Knowledge proxy: someone whose knowledge and judgment you substitute for your own.

Intellectual chain of custody (ICoC): a process that tracks the movement of ideas and sources from one person to another, back to their provenance as much as possible (this concept is alive in law and supply chain management, and I’m taking it for ideas now; I might also use “intellectual provenance,” and borrow from the art world).

We all need knowledge proxies, because none of us has the capacity to apprehend everything. We will need to select some people and rely on their judgments of fields and events beyond our scope of expertise and/or time.

We should not feel bad about not knowing everything, but we should be alarmed if we are not explicitly selecting our knowledge proxies.

Explicit selection means:

  • Paying active attention to the attitudes and track records of those you choose to trust, including who they choose as proxies themselves—this means tracking your ideas’ intellectual chain of custody.
  • Choosing to trust specific individuals deliberately, not just because you recognize their name or their position.
  • Being honest about what you know and what you rely on others to know. It is an intellectual posture of paying careful attention to what you know, and what you don’t. It is being responsible for your own opinions. It is agentic.
  • Solving, to some extent, the “how to evaluate experts in a field where you are not an expert”1 problem. Here I will quote the physicist Richard Feynman at length, because this is how I evaluate experts outside of my field: “The first principle is that you must not fool yourself—and you are the easiest person to fool. So you have to be very careful about that. After you’ve not fooled yourself, it’s easy not to fool other scientists. You just have to be honest in a conventional way after that.

    I would like to add something that’s not essential to the science, but something I kind of believe, which is that you should not fool the layman when you’re talking as a scientist. I’m not trying to tell you what to do about cheating on your wife, or fooling your girlfriend, or something like that, when you’re not trying to be a scientist, but just trying to be an ordinary human being. We’ll leave those problems up to you and your rabbi. I’m talking about a specific, extra type of integrity that is not lying, but bending over backwards to show how you’re maybe wrong, that you ought to do when acting as a scientist. And this is our responsibility as scientists, certainly to other scientists, and I think to laymen.”2

Implicit selection, which happens by default, means:

  • You don’t keep track of where you hear things, and by extension you cannot evaluate the validity or reliability of the knowledge that’s based on those things. You “read a study,” you “heard it somewhere,” you “saw a post about it.” You have no intellectual chain of custody, so there’s no telling what made-up, hyperbolic, or deliberately wrong things got slipped into your mind. You are more susceptible to mimesis.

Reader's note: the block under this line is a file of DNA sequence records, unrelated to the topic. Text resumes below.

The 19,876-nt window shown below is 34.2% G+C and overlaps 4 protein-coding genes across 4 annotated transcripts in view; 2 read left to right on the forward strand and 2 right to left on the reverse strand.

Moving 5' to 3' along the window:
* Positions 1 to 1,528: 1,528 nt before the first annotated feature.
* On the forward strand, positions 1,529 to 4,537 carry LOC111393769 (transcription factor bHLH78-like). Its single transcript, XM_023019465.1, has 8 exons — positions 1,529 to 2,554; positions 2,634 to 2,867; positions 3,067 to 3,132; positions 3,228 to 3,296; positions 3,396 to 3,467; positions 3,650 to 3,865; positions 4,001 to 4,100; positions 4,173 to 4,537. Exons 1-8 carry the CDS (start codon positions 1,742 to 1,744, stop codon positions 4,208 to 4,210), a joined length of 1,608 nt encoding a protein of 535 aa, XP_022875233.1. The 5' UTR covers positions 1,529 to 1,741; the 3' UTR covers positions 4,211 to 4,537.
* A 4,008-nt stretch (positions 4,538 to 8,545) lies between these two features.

• You tend to overestimate your own levels of knowledge, because you have no specific list that limits your knowledge to yourself and various proxies. You just have yourself and a vague cloud. This lack of concreteness has horrible consequences.3
  • You will act as a vector for bad information, because you have kneecapped your own ability to validate what you think to be true. You can’t audit your intellect.

When thinking about knowledge proxies, ask yourself these two questions:

  1. Who are my proxies, and for what?
  2. For whom am I a proxy?

That second question is a doozy. It really makes you step back and think “What do I actually know, and what do other people rely on me to know, and in which fashion?” It forces you, more than the first question, to confront the responsibility we all have to be honest, and to think well. Whether or not you confront this reality directly, people rely on you to know (even if this takes the form of you implicitly endorsing, via not challenging them, when they confabulate).

My own answer to the second question, in part, is: I am a political knowledge proxy for many of my friends, Twitter acquaintances, and the students in The Foundations of New York. Although I have political areas that I know more about than others, I’m primarily a knowledge switchboard and guide. I point people in the right direction when they need political knowledge. I have many proxies in the political realm myself, and they appear voluminously in my footnotes (you can check these for examples).

If you don’t have the time to learn anything about politics at the moment, I will be your political proxy; by extension, I offer my own stable of political proxies, who have been vetting according to my own judgment. I’m not infallible, but I think I get most things right, and I can error-correct very well. This is no more than I expect for my own proxies.

The image used in this post’s social media thumbnail is Raphael’s School of Athens.


  1. You can verify common factual claims they make that are easy to check, you can see how they react to being challenged, you can look at past work and see how it holds up (and whether they revisited it if it’s wrong), etc. There’s a whole meta-skillset to evaluating experts outside of your own field. 

  2. (emphasis added) This is from Caltech’s 1974 commencement address, which he delivered. This is also the address that originated the modern popular usage of the term “cargo cult.” 

  3. See the second half of my essay The Anti-Concreteness Meme.